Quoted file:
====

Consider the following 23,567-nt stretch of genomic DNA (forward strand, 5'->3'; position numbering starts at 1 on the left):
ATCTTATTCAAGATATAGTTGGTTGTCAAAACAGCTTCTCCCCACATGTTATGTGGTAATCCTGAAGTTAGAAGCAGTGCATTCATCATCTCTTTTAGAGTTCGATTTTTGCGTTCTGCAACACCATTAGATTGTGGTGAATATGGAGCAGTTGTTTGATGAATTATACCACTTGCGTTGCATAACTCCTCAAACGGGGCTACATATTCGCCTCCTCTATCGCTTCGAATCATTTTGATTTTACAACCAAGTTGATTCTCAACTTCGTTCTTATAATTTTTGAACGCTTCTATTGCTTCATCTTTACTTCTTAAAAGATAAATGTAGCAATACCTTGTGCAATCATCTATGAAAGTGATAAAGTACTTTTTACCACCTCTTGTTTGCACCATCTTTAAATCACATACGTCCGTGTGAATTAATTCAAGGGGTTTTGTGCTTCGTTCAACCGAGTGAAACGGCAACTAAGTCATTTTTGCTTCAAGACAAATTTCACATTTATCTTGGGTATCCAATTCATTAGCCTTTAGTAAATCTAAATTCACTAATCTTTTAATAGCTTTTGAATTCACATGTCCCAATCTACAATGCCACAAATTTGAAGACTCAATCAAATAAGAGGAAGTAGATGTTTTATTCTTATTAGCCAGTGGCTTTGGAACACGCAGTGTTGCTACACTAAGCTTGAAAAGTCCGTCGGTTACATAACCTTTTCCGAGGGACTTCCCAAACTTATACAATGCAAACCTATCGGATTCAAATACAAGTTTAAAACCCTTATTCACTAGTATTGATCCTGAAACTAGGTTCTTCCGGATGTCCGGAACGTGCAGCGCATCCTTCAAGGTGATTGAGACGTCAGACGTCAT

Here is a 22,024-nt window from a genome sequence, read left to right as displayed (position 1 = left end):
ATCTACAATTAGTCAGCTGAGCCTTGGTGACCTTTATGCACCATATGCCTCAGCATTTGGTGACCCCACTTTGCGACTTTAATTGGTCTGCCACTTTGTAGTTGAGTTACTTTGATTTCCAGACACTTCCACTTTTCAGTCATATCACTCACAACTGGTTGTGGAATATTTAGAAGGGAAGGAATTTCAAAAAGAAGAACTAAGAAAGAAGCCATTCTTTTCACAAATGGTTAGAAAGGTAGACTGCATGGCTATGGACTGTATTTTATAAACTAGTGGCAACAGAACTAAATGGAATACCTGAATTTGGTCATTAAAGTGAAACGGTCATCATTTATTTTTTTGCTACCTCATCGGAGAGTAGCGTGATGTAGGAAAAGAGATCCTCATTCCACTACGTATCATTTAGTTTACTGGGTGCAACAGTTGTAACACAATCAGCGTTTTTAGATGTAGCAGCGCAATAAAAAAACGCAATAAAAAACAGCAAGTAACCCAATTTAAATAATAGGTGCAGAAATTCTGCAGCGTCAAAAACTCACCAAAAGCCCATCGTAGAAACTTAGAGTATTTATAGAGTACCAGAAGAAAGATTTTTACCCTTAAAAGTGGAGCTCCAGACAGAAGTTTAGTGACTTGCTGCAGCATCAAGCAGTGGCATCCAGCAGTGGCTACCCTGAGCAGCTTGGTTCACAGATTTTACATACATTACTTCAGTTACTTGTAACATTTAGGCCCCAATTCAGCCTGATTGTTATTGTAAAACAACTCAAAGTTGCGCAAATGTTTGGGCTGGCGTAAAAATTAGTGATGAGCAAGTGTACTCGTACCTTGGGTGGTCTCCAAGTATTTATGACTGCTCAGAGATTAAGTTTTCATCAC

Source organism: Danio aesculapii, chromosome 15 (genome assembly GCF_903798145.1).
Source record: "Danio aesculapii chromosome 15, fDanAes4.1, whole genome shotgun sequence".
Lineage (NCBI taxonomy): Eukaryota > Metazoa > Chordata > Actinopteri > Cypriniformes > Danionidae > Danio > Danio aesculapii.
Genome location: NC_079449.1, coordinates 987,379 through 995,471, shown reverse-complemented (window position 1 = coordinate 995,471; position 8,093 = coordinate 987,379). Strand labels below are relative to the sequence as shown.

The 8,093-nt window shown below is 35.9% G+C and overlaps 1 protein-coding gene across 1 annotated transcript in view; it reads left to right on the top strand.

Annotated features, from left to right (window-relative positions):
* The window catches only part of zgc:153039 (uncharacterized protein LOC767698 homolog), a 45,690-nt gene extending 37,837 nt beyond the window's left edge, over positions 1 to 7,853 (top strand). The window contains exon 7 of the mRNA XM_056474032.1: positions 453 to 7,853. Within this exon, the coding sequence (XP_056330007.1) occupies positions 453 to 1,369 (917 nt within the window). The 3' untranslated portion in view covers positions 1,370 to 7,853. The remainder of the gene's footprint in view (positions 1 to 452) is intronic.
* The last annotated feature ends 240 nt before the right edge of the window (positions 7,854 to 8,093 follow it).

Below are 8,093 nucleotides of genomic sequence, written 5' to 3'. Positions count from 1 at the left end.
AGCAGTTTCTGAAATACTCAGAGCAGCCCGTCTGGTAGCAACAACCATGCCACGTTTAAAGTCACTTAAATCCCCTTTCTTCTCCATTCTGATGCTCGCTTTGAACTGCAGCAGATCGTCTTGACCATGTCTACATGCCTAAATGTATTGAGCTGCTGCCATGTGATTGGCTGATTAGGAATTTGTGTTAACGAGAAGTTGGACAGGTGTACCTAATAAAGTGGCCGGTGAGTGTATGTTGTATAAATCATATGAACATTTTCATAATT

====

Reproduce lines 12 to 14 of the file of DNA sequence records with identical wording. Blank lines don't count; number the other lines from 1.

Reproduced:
* The last annotated feature ends 240 nt before the right edge of the window (positions 7,854 to 8,093 follow it).

Below are 8,093 nucleotides of genomic sequence, written 5' to 3'. Positions count from 1 at the left end.
AGCAGTTTCTGAAATACTCAGAGCAGCCCGTCTGGTAGCAACAACCATGCCACGTTTAAAGTCACTTAAATCCCCTTTCTTCTCCATTCTGATGCTCGCTTTGAACTGCAGCAGATCGTCTTGACCATGTCTACATGCCTAAATGTATTGAGCTGCTGCCATGTGATTGGCTGATTAGGAATTTGTGTTAACGAGAAGTTGGACAGGTGTACCTAATAAAGTGGCCGGTGAGTGTATGTTGTATAAATCATATGAACATTTTCATAATT